Back in the early 2010s, Lexus produced an epic halo sports car called the LFA . It was expensive for a Lexus, with a starting price more in line with a Ferrari. The brand only built 500 of them in total. Packing a naturally-aspirated 4.8-liter V10, the LFA is widely regarded as one of the best-sounding road cars ever built. These days, prime used examples can fetch more than $1 million in today's market.
Well, it just so happens that — after years of rumors hinting at its return — the LFA is getting a revival, albeit in a slightly unexpected form: as an electric car. During Toyota's EV plans presentation, Lexus noted they are building a new battery-electric sports car with the "driving taste" and "secret sauce" of the LFA. No word yet about the noise, but hey, they're doing great things with speakers these days.
Here's what we know about the future Lexus electric supercar so far.
A production electric version of the LFA could take a while. Lexus won't debut its first EV, the RZ, until the middle of 2022. There have been rumors from Japan about Lexus launching a new LFA in 2025...but those same rumors have that LFA packing twin-turbo 4.0-liter V8 with a plug-in hybrid. Some estimates have suggested the final version may not hit the streets until 2030.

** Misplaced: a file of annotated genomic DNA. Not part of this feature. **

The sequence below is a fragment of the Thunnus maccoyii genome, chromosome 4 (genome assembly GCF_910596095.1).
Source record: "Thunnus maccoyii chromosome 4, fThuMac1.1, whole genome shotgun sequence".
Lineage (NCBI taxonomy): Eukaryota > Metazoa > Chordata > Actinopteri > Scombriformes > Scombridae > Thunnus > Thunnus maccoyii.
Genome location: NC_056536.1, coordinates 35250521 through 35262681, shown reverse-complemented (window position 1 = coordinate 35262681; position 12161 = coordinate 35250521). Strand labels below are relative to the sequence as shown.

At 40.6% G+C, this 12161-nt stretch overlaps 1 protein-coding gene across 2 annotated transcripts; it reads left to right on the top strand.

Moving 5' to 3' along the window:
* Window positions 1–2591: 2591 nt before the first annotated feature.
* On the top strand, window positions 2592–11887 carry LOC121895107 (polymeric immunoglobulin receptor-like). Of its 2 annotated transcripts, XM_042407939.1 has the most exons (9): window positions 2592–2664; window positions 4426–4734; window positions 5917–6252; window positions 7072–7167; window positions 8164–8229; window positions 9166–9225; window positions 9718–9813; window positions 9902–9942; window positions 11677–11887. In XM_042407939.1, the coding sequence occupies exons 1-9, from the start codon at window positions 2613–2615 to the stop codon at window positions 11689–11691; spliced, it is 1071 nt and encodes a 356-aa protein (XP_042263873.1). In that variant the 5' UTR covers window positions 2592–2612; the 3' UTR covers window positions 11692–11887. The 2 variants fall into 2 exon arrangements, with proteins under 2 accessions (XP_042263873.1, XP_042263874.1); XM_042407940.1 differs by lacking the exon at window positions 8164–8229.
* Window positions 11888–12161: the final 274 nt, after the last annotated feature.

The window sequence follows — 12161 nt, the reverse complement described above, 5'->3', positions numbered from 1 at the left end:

That said, we may get a better peek at what the new LFA will look like than the early concept seen here much earlier than that. A report from British publication Autocar claims that Lexus will show a version that's closer to production at the 2022 Goodwood Festival of Speed in June.
Lexus noted that the new electric supercar will have a low two-second 0-60 mph time. They also said that the target range is 435 miles — although to be fair, that number may be less when using the tougher EPA standards rather than those used in Japan.
Lexus has said the new sports car may use solid-state battery technology. Toyota is reportedly working on those solid-state batteries, which would be safer, more durable and more energy-dense than current EV batteries.
The major benefits of solid state batteries? You can get more range out of the same size battery pack. So manufacturers could either add range to current EVs or keep the same range but reduce vehicle weight considerably. The other key benefit is charging. A solid-state battery would be able to charge much more quickly than a conventional battery.
If such technology is expensive to start, a halo car like the new electric LFA could be a sensible place to implement it first. That said, Toyota also could go another way; while the brand has pledged to get their first solid-state battery on the road by 2025, reports suggest that's likely to be in a hybrid, rather than a pure electric car.
Lexus president Koji Sato told Top Gear that Lexus was experimenting with putting a simulated manual transmission in the new LFA to stimulate driver engagement.
"It's a hobby of mine, a crazy thing, Sato told Top Gear. "I'm looking for better engagement, even in an EV, I want another link from the car to the driver. It's not just about efficiency. I love cars and want something different."
Lexus developing an EV manual transmission would explain why Toyota has eight patents related to one.
It's compact, it's boxy, and it looks a lot like the FJ Cruiser.